Whether or not global warming is behind a rash of extreme weather incidents is a hotly contested debate in the United States. New information from the Yale Project on Climate Change Communications, however, indicates that approximately 75 percent of people feel that climate change is indeed the culprit when it comes to the changing weather patterns.
Yale released a poll to gather data on public perception and found that more people than ever think global warming plays a large role in the weather. In particular, Americans feel that both a recent drought and the extreme temperatures that have plagued them throughout 2012 are at least partly due to global warming.
More than 60 percent of Americans believe that the weather is more unpleasant now than in the past. The majority also feel that temperatures are rising in their area, and approximately 80 percent of people in the Midwest said they recently dealt with a local heat wave or a drought in their city or town. In addition, 20 percent of Americans feel that they have suffered negative repercussions in their personal life as a result of extremely high temperatures. Slightly fewer people also noted that drought has been an issue for them. All of these percentages have risen in the past six months.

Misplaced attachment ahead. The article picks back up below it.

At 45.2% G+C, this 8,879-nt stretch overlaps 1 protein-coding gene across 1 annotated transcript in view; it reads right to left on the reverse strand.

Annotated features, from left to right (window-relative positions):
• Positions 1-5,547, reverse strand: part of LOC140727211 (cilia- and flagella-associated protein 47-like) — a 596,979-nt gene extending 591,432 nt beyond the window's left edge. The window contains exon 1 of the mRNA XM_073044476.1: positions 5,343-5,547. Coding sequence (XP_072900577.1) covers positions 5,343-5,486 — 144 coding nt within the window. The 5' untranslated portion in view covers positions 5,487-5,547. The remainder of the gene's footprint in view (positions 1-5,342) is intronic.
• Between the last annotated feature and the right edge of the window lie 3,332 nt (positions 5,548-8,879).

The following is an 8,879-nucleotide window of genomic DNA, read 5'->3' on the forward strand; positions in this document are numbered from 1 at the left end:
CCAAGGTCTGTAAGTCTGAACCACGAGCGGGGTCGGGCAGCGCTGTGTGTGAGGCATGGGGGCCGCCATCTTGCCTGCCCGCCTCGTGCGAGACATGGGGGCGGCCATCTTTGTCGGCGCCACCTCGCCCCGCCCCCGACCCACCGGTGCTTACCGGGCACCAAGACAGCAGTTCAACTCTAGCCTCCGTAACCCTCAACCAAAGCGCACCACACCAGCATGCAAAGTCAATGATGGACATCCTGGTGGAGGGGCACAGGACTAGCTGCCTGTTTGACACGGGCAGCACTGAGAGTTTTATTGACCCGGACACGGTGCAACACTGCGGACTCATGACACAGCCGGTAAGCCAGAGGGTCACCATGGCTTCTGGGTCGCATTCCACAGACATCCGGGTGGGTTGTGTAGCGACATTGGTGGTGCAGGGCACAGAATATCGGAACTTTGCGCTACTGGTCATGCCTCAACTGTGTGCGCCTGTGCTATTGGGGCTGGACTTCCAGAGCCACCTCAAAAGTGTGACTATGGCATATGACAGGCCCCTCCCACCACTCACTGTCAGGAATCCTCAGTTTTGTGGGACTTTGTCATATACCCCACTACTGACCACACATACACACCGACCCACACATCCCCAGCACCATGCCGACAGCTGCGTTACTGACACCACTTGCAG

While the Yale poll is a great indication of where public perception falls, there are also signs that the corporate world feels the same. USA Today reported that Munich Re, the biggest reinsurance company in the world, cites climate change as a major factor in the rising costs associated with weather catastrophes. Thirty years ago, losses were around 10 billion dollars a year. Now, however, they are approximately 36 billion.
Both the information from the USA Today and the results from the Yale poll are important heading into the future. Yale’s data shows environmentalists that Americans are, in fact, paying attention to what is happening across the country. Previous reports indicated that less than 50 percent thought there was a connection between global warming and their own, personal actions. In addition, very few companies, from a small Mom and Pop like nj pest control company to those as large as Munich Re have commented on global warming, and even less have spoken out to say that they believe it is an actual phenomenon.
Experts generally agree that if things are going to change, greenhouse gas emissions must be substantially reduced. As a result, homeowners who buy solar panels can make a difference; since solar energy does not create greenhouse gases, it can help decrease global warming.
Image credit: Environmental Protection Agency